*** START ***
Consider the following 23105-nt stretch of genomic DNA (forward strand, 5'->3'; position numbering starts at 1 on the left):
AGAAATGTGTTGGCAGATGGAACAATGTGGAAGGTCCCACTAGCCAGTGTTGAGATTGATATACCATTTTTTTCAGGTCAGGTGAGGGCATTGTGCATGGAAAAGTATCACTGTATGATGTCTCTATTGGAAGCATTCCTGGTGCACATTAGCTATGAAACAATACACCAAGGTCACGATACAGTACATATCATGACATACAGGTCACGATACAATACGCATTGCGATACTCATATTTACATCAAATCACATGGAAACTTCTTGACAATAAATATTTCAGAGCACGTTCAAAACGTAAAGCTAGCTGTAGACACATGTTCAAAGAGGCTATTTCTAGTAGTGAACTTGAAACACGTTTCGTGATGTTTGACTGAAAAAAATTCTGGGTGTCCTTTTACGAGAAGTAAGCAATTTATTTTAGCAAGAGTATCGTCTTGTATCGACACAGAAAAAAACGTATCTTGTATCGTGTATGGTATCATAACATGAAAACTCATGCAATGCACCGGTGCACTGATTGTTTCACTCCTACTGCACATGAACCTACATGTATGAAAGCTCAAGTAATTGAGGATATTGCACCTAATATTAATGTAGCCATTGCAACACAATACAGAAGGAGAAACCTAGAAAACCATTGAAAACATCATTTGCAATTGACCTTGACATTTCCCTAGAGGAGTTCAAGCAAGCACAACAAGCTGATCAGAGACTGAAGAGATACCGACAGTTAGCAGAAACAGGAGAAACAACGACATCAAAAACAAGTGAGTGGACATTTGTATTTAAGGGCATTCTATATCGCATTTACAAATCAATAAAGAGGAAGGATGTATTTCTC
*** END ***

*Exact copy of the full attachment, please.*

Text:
Consider the following 23105-nt stretch of genomic DNA (forward strand, 5'->3'; position numbering starts at 1 on the left):
AGAAATGTGTTGGCAGATGGAACAATGTGGAAGGTCCCACTAGCCAGTGTTGAGATTGATATACCATTTTTTTCAGGTCAGGTGAGGGCATTGTGCATGGAAAAGTATCACTGTATGATGTCTCTATTGGAAGCATTCCTGGTGCACATTAGCTATGAAACAATACACCAAGGTCACGATACAGTACATATCATGACATACAGGTCACGATACAATACGCATTGCGATACTCATATTTACATCAAATCACATGGAAACTTCTTGACAATAAATATTTCAGAGCACGTTCAAAACGTAAAGCTAGCTGTAGACACATGTTCAAAGAGGCTATTTCTAGTAGTGAACTTGAAACACGTTTCGTGATGTTTGACTGAAAAAAATTCTGGGTGTCCTTTTACGAGAAGTAAGCAATTTATTTTAGCAAGAGTATCGTCTTGTATCGACACAGAAAAAAACGTATCTTGTATCGTGTATGGTATCATAACATGAAAACTCATGCAATGCACCGGTGCACTGATTGTTTCACTCCTACTGCACATGAACCTACATGTATGAAAGCTCAAGTAATTGAGGATATTGCACCTAATATTAATGTAGCCATTGCAACACAATACAGAAGGAGAAACCTAGAAAACCATTGAAAACATCATTTGCAATTGACCTTGACATTTCCCTAGAGGAGTTCAAGCAAGCACAACAAGCTGATCAGAGACTGAAGAGATACCGACAGTTAGCAGAAACAGGAGAAACAACGACATCAAAAACAAGTGAGTGGACATTTGTATTTAAGGGCATTCTATATCGCATTTACAAATCAATAAAGAGGAAGGATGTATTTCTC